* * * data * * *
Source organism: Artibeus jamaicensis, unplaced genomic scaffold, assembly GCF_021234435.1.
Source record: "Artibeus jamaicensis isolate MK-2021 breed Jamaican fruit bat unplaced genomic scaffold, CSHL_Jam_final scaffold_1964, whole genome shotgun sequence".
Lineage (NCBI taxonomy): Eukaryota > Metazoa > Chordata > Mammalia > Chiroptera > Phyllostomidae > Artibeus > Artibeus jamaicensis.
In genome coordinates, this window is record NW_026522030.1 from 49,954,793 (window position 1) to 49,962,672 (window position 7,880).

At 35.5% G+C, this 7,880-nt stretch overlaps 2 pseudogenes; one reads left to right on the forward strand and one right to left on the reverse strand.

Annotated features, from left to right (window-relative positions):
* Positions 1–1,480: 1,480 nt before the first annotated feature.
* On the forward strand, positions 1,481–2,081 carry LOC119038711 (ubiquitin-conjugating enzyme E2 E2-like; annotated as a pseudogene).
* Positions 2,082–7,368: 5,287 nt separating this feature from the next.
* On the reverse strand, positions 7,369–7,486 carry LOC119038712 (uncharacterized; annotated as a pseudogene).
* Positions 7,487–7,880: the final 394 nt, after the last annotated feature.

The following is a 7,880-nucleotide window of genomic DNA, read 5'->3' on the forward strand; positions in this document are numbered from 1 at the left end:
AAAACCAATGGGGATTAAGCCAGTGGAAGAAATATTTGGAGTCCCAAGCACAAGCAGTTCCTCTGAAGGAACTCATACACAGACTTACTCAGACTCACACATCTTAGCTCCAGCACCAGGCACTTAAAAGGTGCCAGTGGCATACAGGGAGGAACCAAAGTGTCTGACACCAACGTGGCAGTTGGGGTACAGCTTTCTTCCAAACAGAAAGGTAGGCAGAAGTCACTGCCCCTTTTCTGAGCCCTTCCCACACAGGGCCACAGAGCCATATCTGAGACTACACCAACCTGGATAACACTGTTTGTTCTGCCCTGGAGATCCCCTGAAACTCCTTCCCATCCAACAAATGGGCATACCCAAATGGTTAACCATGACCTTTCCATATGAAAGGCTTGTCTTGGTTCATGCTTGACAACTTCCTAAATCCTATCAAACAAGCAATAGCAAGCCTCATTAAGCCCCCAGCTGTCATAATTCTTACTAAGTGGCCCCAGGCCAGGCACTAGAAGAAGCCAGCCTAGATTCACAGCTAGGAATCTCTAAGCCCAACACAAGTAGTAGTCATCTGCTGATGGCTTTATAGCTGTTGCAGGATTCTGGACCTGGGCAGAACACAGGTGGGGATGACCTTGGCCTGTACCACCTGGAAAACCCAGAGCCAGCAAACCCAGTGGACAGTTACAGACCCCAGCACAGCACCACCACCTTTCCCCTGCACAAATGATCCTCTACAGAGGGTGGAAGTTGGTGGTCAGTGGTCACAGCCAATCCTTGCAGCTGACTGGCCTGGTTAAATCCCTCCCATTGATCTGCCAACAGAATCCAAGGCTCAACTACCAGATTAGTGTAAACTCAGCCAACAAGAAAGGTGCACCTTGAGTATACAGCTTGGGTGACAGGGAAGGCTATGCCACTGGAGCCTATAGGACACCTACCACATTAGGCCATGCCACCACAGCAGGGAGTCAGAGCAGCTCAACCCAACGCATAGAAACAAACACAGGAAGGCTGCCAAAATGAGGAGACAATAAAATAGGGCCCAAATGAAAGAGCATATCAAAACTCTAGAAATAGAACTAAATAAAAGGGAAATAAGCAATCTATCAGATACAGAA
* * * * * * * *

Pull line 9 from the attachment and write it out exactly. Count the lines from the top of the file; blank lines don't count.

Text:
* Positions 2,082–7,368: 5,287 nt separating this feature from the next.